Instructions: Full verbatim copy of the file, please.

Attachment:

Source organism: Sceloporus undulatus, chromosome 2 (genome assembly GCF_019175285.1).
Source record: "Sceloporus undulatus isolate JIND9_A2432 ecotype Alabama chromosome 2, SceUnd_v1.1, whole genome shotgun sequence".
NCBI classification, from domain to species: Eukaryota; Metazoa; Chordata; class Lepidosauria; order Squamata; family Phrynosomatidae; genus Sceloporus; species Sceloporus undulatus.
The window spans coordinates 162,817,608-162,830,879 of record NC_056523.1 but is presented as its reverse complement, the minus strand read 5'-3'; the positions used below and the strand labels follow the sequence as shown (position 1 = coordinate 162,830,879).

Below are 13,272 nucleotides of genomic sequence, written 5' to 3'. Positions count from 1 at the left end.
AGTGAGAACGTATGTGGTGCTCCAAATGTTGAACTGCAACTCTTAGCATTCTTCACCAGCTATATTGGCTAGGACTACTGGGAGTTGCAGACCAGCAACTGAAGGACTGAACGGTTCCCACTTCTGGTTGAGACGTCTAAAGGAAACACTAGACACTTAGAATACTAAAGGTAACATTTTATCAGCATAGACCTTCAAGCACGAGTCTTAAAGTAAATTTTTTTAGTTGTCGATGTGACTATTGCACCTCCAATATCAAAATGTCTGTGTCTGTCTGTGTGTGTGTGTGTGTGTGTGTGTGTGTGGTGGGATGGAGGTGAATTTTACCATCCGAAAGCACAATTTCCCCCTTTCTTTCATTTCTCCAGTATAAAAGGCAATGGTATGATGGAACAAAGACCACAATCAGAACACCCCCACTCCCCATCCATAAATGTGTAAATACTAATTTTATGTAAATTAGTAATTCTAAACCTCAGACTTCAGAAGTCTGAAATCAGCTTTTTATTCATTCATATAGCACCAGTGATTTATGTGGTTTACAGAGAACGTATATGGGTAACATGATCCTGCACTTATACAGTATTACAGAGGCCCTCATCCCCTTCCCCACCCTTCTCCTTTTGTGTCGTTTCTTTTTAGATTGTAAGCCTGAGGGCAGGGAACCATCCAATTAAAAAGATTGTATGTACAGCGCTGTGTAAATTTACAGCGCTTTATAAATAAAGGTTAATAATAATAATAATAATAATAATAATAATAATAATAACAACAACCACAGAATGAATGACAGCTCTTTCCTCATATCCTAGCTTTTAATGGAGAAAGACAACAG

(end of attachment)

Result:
Source organism: Sceloporus undulatus, chromosome 2 (genome assembly GCF_019175285.1).
Source record: "Sceloporus undulatus isolate JIND9_A2432 ecotype Alabama chromosome 2, SceUnd_v1.1, whole genome shotgun sequence".
NCBI classification, from domain to species: Eukaryota; Metazoa; Chordata; class Lepidosauria; order Squamata; family Phrynosomatidae; genus Sceloporus; species Sceloporus undulatus.
The window spans coordinates 162,817,608-162,830,879 of record NC_056523.1 but is presented as its reverse complement, the minus strand read 5'-3'; the positions used below and the strand labels follow the sequence as shown (position 1 = coordinate 162,830,879).

Below are 13,272 nucleotides of genomic sequence, written 5' to 3'. Positions count from 1 at the left end.
AGTGAGAACGTATGTGGTGCTCCAAATGTTGAACTGCAACTCTTAGCATTCTTCACCAGCTATATTGGCTAGGACTACTGGGAGTTGCAGACCAGCAACTGAAGGACTGAACGGTTCCCACTTCTGGTTGAGACGTCTAAAGGAAACACTAGACACTTAGAATACTAAAGGTAACATTTTATCAGCATAGACCTTCAAGCACGAGTCTTAAAGTAAATTTTTTTAGTTGTCGATGTGACTATTGCACCTCCAATATCAAAATGTCTGTGTCTGTCTGTGTGTGTGTGTGTGTGTGTGTGTGTGTGGTGGGATGGAGGTGAATTTTACCATCCGAAAGCACAATTTCCCCCTTTCTTTCATTTCTCCAGTATAAAAGGCAATGGTATGATGGAACAAAGACCACAATCAGAACACCCCCACTCCCCATCCATAAATGTGTAAATACTAATTTTATGTAAATTAGTAATTCTAAACCTCAGACTTCAGAAGTCTGAAATCAGCTTTTTATTCATTCATATAGCACCAGTGATTTATGTGGTTTACAGAGAACGTATATGGGTAACATGATCCTGCACTTATACAGTATTACAGAGGCCCTCATCCCCTTCCCCACCCTTCTCCTTTTGTGTCGTTTCTTTTTAGATTGTAAGCCTGAGGGCAGGGAACCATCCAATTAAAAAGATTGTATGTACAGCGCTGTGTAAATTTACAGCGCTTTATAAATAAAGGTTAATAATAATAATAATAATAATAATAATAATAATAATAACAACAACCACAGAATGAATGACAGCTCTTTCCTCATATCCTAGCTTTTAATGGAGAAAGACAACAG